This government has been put on notice of people who are now experiencing serious cumulative impacts to their heart. They have had medical tests to prove that their cardiac instability to rule out the possibility of typical causative factors. They are willing to present their relevant medical evidence to Minister Christine Elliot in the witness of trusted advocates and key Ministers within this government. This information was sent to her and to key people, in early October and has been sent again and again since then….no response…stonewalled!

Bernie Cusack
Reply

Good organizations don’t just knock the opposition but acknowledge positive things they do. Wind turbines do produce some green energy even if much less than was forecast and not necessarily when needed. They are unreliable, costly and very suspect in health issues. Instead of trying to blow an unsatisfactory system out of the water, it would make sense to give advice on how to make it work while avoiding health problems. If wind turbines were used to pump water to reservoirs on high ground, said turbines possibly being located offshore or where they did not impact residents, the reservoir would become a battery, letting water flow down through a turbine where it would produce a constant flow of electricity. There might be a second reservoir below and the same water used over and over, and they might also be used for recreational purposes. A similar system with smaller wind turbines located on top of high-rise buildings could provide power to that building and possibly also have a pool on top and on the bottom. Solar could be utilized the same way in this part of the world, i.e. to run pumps.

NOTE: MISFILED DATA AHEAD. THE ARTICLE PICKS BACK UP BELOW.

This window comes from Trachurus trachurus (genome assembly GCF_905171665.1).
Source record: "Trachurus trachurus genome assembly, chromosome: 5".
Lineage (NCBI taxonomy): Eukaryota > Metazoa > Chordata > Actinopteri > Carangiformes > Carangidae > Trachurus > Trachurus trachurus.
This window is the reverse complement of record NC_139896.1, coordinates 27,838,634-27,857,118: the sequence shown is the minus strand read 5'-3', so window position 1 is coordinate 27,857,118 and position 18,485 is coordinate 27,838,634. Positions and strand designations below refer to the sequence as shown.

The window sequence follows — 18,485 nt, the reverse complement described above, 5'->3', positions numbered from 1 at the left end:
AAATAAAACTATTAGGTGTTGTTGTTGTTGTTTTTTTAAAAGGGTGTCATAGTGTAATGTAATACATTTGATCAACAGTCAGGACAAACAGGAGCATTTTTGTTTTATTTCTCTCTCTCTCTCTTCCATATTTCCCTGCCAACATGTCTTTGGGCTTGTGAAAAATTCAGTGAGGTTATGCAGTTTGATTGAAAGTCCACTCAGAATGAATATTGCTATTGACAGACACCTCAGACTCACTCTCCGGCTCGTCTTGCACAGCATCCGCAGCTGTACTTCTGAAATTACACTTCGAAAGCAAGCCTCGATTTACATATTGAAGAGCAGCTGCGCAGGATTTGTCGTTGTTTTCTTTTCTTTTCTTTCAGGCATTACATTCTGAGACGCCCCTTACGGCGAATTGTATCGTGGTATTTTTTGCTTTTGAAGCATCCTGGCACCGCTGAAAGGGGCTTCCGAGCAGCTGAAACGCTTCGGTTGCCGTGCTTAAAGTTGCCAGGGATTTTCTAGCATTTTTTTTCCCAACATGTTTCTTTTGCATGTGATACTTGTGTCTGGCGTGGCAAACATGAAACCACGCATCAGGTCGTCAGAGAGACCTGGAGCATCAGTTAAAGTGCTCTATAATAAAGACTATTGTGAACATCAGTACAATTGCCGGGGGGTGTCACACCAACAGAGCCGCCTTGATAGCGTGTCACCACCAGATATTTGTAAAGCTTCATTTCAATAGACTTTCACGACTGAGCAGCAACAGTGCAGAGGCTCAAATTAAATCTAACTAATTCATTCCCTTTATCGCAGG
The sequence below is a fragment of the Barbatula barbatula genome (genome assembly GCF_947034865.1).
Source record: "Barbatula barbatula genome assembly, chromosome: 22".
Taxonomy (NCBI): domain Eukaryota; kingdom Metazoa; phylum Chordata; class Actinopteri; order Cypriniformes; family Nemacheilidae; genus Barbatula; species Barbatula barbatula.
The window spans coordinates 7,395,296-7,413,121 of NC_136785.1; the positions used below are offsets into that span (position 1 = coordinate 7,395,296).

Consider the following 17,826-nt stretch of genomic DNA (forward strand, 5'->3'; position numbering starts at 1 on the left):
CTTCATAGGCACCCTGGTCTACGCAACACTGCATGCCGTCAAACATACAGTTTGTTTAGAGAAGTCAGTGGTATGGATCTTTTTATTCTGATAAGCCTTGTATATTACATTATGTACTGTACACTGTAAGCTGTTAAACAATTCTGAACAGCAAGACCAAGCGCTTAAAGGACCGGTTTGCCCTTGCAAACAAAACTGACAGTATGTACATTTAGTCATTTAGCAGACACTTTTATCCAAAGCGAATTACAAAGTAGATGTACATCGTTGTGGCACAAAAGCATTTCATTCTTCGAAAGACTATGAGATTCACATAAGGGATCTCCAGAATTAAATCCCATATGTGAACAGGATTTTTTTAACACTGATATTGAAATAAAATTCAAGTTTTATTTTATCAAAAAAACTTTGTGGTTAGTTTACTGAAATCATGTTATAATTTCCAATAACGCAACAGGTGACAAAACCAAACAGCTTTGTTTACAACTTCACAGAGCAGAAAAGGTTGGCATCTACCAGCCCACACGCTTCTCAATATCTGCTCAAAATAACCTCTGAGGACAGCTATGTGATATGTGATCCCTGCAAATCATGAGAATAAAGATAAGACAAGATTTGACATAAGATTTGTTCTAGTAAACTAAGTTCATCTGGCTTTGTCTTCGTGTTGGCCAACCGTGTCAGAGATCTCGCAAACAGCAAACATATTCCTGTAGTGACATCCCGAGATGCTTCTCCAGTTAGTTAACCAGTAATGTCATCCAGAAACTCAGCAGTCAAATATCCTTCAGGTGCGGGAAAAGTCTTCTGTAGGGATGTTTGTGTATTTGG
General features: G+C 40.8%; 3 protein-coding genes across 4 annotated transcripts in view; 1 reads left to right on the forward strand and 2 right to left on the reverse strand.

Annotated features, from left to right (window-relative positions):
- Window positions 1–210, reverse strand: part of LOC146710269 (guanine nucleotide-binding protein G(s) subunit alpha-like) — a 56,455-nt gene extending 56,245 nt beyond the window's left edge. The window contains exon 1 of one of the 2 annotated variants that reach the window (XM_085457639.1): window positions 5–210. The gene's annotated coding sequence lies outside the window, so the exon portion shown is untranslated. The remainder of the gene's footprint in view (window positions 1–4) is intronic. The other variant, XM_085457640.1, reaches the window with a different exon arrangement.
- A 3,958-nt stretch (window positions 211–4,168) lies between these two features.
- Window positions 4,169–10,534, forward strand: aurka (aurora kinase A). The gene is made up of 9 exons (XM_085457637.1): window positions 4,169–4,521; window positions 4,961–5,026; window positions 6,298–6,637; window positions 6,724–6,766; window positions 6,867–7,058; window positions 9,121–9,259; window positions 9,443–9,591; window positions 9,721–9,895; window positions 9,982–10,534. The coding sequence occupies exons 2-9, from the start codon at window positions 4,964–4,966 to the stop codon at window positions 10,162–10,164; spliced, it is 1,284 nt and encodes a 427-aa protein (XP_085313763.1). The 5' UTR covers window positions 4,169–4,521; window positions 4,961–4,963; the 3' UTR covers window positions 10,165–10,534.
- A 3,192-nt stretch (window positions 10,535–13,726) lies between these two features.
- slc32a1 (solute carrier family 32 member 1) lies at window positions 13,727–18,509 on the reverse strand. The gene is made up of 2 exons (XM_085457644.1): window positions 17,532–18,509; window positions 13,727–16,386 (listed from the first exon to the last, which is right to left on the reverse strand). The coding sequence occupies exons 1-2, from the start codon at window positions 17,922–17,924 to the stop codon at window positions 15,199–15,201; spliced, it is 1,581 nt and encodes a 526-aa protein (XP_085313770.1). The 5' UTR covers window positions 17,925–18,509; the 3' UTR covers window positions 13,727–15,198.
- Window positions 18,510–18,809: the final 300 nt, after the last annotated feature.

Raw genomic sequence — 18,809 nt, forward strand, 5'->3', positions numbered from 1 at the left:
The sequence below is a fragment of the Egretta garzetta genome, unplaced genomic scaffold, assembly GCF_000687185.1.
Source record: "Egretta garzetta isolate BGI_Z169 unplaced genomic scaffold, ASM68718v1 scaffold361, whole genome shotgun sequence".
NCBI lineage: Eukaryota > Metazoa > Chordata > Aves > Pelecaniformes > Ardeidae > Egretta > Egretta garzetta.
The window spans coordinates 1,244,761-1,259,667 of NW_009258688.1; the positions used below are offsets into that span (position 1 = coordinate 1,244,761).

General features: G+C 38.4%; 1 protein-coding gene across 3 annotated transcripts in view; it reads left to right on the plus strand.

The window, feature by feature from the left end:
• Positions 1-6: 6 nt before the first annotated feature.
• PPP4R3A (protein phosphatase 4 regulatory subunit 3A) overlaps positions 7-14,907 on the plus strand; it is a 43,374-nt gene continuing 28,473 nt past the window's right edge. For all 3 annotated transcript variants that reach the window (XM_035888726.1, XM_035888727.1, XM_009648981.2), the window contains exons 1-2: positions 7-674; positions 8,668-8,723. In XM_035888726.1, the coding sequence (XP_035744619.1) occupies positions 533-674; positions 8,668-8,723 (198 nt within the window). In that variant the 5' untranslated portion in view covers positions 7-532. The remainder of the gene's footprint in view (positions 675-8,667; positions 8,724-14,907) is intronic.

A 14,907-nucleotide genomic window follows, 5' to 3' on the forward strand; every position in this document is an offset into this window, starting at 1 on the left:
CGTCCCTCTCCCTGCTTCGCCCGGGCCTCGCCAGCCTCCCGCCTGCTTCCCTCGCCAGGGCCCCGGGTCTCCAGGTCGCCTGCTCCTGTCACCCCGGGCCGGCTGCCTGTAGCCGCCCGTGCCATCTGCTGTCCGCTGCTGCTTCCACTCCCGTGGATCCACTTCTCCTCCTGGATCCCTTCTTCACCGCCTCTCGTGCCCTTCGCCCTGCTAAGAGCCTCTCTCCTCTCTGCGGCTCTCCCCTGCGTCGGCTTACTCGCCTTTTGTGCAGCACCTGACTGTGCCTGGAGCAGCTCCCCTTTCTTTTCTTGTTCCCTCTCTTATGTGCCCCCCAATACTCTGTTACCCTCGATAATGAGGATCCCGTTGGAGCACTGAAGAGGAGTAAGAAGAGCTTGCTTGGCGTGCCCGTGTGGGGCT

Richard Mann
Reply

Bernie Cusack writes: “Instead of trying to blow an unsatisfactory system out of the water it would make sense to give advice on how to make it work while avoiding health problems.”